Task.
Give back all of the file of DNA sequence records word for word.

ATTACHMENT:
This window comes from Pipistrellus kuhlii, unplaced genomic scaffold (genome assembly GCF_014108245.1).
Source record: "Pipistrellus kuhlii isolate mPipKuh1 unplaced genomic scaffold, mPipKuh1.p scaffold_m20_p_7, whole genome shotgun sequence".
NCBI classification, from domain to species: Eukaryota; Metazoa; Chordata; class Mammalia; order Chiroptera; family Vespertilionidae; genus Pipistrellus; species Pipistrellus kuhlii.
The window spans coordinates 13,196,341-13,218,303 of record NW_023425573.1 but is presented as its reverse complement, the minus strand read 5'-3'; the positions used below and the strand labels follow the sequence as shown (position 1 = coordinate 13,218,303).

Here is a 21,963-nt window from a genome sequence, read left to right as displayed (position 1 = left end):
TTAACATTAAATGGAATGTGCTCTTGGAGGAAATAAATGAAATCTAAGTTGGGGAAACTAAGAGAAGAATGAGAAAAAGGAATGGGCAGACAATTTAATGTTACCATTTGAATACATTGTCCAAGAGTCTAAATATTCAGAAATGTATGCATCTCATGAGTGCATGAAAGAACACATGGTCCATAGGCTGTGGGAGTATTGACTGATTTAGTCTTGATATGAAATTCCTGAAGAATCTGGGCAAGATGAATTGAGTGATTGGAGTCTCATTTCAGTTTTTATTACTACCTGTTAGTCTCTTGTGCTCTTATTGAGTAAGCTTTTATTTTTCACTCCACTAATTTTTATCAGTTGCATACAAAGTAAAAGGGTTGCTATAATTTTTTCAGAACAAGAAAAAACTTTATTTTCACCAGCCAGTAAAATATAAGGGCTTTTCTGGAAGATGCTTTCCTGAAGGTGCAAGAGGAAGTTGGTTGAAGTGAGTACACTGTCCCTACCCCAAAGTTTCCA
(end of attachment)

This window comes from Pipistrellus kuhlii, unplaced genomic scaffold (genome assembly GCF_014108245.1).
Source record: "Pipistrellus kuhlii isolate mPipKuh1 unplaced genomic scaffold, mPipKuh1.p scaffold_m20_p_7, whole genome shotgun sequence".
NCBI classification, from domain to species: Eukaryota; Metazoa; Chordata; class Mammalia; order Chiroptera; family Vespertilionidae; genus Pipistrellus; species Pipistrellus kuhlii.
The window spans coordinates 13,196,341-13,218,303 of record NW_023425573.1 but is presented as its reverse complement, the minus strand read 5'-3'; the positions used below and the strand labels follow the sequence as shown (position 1 = coordinate 13,218,303).

Here is a 21,963-nt window from a genome sequence, read left to right as displayed (position 1 = left end):
TTAACATTAAATGGAATGTGCTCTTGGAGGAAATAAATGAAATCTAAGTTGGGGAAACTAAGAGAAGAATGAGAAAAAGGAATGGGCAGACAATTTAATGTTACCATTTGAATACATTGTCCAAGAGTCTAAATATTCAGAAATGTATGCATCTCATGAGTGCATGAAAGAACACATGGTCCATAGGCTGTGGGAGTATTGACTGATTTAGTCTTGATATGAAATTCCTGAAGAATCTGGGCAAGATGAATTGAGTGATTGGAGTCTCATTTCAGTTTTTATTACTACCTGTTAGTCTCTTGTGCTCTTATTGAGTAAGCTTTTATTTTTCACTCCACTAATTTTTATCAGTTGCATACAAAGTAAAAGGGTTGCTATAATTTTTTCAGAACAAGAAAAAACTTTATTTTCACCAGCCAGTAAAATATAAGGGCTTTTCTGGAAGATGCTTTCCTGAAGGTGCAAGAGGAAGTTGGTTGAAGTGAGTACACTGTCCCTACCCCAAAGTTTCCA